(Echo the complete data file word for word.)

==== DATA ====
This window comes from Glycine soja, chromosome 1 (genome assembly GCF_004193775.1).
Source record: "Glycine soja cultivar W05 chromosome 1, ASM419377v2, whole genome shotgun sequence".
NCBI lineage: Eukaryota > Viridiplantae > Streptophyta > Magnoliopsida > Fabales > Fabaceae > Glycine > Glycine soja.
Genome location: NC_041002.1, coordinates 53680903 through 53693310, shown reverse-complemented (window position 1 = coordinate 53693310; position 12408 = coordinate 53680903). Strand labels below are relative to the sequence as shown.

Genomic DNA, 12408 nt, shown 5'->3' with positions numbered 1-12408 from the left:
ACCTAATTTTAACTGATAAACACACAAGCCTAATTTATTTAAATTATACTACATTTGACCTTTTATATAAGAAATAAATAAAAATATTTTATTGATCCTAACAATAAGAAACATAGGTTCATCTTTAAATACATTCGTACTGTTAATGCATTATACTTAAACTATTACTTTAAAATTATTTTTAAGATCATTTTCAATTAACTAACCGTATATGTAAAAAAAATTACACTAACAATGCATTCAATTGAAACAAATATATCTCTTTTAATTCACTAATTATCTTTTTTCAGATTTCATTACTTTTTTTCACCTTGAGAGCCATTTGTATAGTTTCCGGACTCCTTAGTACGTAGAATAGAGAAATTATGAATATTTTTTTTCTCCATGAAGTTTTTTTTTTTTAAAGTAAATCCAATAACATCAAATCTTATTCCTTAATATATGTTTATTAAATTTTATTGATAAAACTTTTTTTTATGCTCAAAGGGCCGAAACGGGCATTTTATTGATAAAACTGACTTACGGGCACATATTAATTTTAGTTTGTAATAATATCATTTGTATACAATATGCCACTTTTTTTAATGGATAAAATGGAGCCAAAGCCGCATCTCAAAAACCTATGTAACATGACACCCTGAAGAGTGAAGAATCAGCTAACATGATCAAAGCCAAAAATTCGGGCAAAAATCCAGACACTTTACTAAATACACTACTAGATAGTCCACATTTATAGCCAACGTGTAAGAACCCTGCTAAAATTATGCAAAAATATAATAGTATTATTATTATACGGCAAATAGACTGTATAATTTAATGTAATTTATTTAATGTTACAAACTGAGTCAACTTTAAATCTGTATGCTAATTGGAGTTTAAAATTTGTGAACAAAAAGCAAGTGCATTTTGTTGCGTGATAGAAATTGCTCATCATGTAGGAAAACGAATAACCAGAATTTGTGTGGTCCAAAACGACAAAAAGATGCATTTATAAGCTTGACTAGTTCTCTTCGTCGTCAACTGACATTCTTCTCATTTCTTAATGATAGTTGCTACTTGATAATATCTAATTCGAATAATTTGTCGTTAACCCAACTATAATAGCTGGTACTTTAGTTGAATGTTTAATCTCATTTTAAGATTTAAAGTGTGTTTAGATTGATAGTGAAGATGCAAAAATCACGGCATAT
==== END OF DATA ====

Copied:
This window comes from Glycine soja, chromosome 1 (genome assembly GCF_004193775.1).
Source record: "Glycine soja cultivar W05 chromosome 1, ASM419377v2, whole genome shotgun sequence".
NCBI lineage: Eukaryota > Viridiplantae > Streptophyta > Magnoliopsida > Fabales > Fabaceae > Glycine > Glycine soja.
Genome location: NC_041002.1, coordinates 53680903 through 53693310, shown reverse-complemented (window position 1 = coordinate 53693310; position 12408 = coordinate 53680903). Strand labels below are relative to the sequence as shown.

Genomic DNA, 12408 nt, shown 5'->3' with positions numbered 1-12408 from the left:
ACCTAATTTTAACTGATAAACACACAAGCCTAATTTATTTAAATTATACTACATTTGACCTTTTATATAAGAAATAAATAAAAATATTTTATTGATCCTAACAATAAGAAACATAGGTTCATCTTTAAATACATTCGTACTGTTAATGCATTATACTTAAACTATTACTTTAAAATTATTTTTAAGATCATTTTCAATTAACTAACCGTATATGTAAAAAAAATTACACTAACAATGCATTCAATTGAAACAAATATATCTCTTTTAATTCACTAATTATCTTTTTTCAGATTTCATTACTTTTTTTCACCTTGAGAGCCATTTGTATAGTTTCCGGACTCCTTAGTACGTAGAATAGAGAAATTATGAATATTTTTTTTCTCCATGAAGTTTTTTTTTTTTAAAGTAAATCCAATAACATCAAATCTTATTCCTTAATATATGTTTATTAAATTTTATTGATAAAACTTTTTTTTATGCTCAAAGGGCCGAAACGGGCATTTTATTGATAAAACTGACTTACGGGCACATATTAATTTTAGTTTGTAATAATATCATTTGTATACAATATGCCACTTTTTTTAATGGATAAAATGGAGCCAAAGCCGCATCTCAAAAACCTATGTAACATGACACCCTGAAGAGTGAAGAATCAGCTAACATGATCAAAGCCAAAAATTCGGGCAAAAATCCAGACACTTTACTAAATACACTACTAGATAGTCCACATTTATAGCCAACGTGTAAGAACCCTGCTAAAATTATGCAAAAATATAATAGTATTATTATTATACGGCAAATAGACTGTATAATTTAATGTAATTTATTTAATGTTACAAACTGAGTCAACTTTAAATCTGTATGCTAATTGGAGTTTAAAATTTGTGAACAAAAAGCAAGTGCATTTTGTTGCGTGATAGAAATTGCTCATCATGTAGGAAAACGAATAACCAGAATTTGTGTGGTCCAAAACGACAAAAAGATGCATTTATAAGCTTGACTAGTTCTCTTCGTCGTCAACTGACATTCTTCTCATTTCTTAATGATAGTTGCTACTTGATAATATCTAATTCGAATAATTTGTCGTTAACCCAACTATAATAGCTGGTACTTTAGTTGAATGTTTAATCTCATTTTAAGATTTAAAGTGTGTTTAGATTGATAGTGAAGATGCAAAAATCACGGCATAT